The Northern Scot's Arlene Fraser and Nat Fraser files: 2003 – Vital 'silent witness'
This story appeared in the Northern Scot, January 31, 2003.
FRESH leads in the Arlene Fraser inquiry had all but dried up when detectives were given the breakthrough that they so desperately needed to nail her killer.
The evidence that confirmed what they had suspected all along – that Nat Fraser was behind the killing – came in the form of a whispered conversation.
While serving an 18-month prison sentence for throttling Arlene in a life-threatening attack, Fraser had a visit from old friend Glenn Lucas.
The meeting at Porterfield Prison in Inverness was filmed on CCTV – a security measure used to spot drug or weapon smuggling.
No one else in the room could hear what the pair were discussing.
But there was one silent witness who knew exactly what they were talking about.
The tapes from two visits in March and April 2000 were passed on to expert lip reader Jessica Rees, who has been profoundly deaf since the age of four.
She was able to pick up key words and snatched phrases from the video, and gave police the crucial evidence they needed to charge Fraser with murder.
The Crown was always going to be on shaky ground by using the CCTV footage in the case: the defence had indicated that it would object to it being shown on human rights grounds, claiming it was a breach of Fraser's right to privacy.
In the end, prosecutors took a huge risk in deciding not to present Ms Rees' evidence to the jury.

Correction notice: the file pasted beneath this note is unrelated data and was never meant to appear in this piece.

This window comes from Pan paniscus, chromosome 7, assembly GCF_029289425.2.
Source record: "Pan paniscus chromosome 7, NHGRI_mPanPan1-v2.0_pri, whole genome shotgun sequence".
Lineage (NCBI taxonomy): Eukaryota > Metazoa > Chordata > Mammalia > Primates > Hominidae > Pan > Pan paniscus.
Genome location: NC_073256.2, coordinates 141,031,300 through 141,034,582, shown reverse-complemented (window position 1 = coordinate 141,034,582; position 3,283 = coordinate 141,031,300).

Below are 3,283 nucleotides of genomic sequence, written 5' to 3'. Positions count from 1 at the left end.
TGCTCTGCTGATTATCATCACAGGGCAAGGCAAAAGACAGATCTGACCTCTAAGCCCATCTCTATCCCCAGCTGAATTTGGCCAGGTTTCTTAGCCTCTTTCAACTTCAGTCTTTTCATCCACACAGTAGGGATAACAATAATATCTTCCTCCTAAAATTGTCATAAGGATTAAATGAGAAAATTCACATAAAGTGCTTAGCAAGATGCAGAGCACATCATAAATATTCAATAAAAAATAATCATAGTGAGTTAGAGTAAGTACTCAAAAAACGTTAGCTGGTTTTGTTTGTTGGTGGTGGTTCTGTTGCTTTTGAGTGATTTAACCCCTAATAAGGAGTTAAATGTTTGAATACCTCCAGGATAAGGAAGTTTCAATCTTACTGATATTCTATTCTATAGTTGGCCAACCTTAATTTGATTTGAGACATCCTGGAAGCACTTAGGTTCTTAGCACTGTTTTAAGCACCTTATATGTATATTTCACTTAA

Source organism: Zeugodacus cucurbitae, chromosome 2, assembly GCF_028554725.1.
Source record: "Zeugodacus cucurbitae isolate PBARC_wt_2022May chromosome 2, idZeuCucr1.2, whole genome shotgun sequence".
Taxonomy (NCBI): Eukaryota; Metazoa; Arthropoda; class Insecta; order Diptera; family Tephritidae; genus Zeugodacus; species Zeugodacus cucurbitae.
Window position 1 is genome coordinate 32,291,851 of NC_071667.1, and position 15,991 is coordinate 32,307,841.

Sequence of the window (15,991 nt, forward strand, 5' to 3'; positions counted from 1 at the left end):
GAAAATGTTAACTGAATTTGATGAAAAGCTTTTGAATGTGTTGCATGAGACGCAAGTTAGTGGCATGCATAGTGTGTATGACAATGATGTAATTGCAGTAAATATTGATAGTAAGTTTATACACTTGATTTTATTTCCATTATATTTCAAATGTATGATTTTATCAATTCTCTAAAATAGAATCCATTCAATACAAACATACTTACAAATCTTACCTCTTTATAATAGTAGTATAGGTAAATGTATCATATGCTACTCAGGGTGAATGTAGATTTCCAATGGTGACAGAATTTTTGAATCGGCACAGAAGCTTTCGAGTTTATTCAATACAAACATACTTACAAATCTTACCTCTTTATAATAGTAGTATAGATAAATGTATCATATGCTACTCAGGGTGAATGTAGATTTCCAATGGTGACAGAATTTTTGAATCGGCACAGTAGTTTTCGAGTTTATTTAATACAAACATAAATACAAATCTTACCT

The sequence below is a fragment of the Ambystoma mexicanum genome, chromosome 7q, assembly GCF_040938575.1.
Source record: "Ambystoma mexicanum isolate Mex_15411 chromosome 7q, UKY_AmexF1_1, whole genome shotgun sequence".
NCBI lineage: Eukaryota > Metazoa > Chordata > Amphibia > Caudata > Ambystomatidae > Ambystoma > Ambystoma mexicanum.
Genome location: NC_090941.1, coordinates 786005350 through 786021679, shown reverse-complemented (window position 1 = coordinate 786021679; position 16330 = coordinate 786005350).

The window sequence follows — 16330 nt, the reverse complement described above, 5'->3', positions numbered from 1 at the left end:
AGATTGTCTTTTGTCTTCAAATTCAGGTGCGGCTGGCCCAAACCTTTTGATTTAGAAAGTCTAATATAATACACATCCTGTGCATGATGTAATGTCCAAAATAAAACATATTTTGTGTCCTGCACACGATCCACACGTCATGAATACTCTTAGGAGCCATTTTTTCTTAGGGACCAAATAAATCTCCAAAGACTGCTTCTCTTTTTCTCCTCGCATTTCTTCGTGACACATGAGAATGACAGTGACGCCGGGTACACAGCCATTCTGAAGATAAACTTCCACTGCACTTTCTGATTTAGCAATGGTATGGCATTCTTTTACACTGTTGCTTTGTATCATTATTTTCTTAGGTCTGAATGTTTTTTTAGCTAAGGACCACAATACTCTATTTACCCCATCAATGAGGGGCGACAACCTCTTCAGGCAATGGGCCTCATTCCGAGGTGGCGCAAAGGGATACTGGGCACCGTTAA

But, as brutal Fraser was sentenced to life imprisonment, it was a gamble that paid off.
The snatches Ms Rees was able to translate provided a damning indictment of Fraser's involvement.
She saw him talk of "arms off'' and "teeth out".
In other parts of the conversation he said: "It's all wrapped up" and "They can't find her''.
Ms Rees also translated the words: ''There is no evidence. It's all down the plughole, so the police don't know shit, so f*** the lot of them."
Although the tape was never produced, it was still crucial to the prosecution case.
Numerous references were made to "Hecky" – Hector Dick's nickname – and this allowed police to charge him, along with Fraser and Lucas, with plotting to murder Arlene.
With the threat of a life sentence hanging over him, Dick turned Queen's evidence a few days into the trial, and the charges against him and Lucas were sensationally dropped.
Dick went on to tell the jury how a hit man had been hired to kill Arlene, and how Fraser had later burned her body and ground up her teeth.